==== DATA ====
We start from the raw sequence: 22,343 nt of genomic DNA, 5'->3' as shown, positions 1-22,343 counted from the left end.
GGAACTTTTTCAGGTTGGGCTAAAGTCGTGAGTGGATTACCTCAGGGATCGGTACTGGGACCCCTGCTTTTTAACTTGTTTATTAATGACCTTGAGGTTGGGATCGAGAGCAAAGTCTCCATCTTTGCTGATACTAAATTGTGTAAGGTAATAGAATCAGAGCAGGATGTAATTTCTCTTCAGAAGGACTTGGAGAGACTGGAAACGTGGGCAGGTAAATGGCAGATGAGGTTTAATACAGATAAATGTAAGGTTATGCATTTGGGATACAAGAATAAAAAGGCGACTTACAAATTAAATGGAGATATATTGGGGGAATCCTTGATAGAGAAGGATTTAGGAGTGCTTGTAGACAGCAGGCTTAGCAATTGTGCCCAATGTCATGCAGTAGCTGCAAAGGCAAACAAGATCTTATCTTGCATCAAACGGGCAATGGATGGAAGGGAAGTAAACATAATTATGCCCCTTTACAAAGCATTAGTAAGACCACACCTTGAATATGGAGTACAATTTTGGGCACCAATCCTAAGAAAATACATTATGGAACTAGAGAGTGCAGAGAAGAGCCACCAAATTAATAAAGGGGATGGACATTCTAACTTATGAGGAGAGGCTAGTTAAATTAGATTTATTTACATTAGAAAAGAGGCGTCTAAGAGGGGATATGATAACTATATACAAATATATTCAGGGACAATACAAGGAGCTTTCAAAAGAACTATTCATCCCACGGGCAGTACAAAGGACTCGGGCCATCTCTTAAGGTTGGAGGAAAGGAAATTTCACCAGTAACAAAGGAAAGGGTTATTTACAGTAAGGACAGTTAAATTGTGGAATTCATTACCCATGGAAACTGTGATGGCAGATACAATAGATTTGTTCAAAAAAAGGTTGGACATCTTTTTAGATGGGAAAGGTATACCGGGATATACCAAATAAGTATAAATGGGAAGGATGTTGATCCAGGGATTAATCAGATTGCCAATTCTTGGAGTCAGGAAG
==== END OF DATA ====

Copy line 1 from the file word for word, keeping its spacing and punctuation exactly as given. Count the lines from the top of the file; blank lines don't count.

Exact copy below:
We start from the raw sequence: 22,343 nt of genomic DNA, 5'->3' as shown, positions 1-22,343 counted from the left end.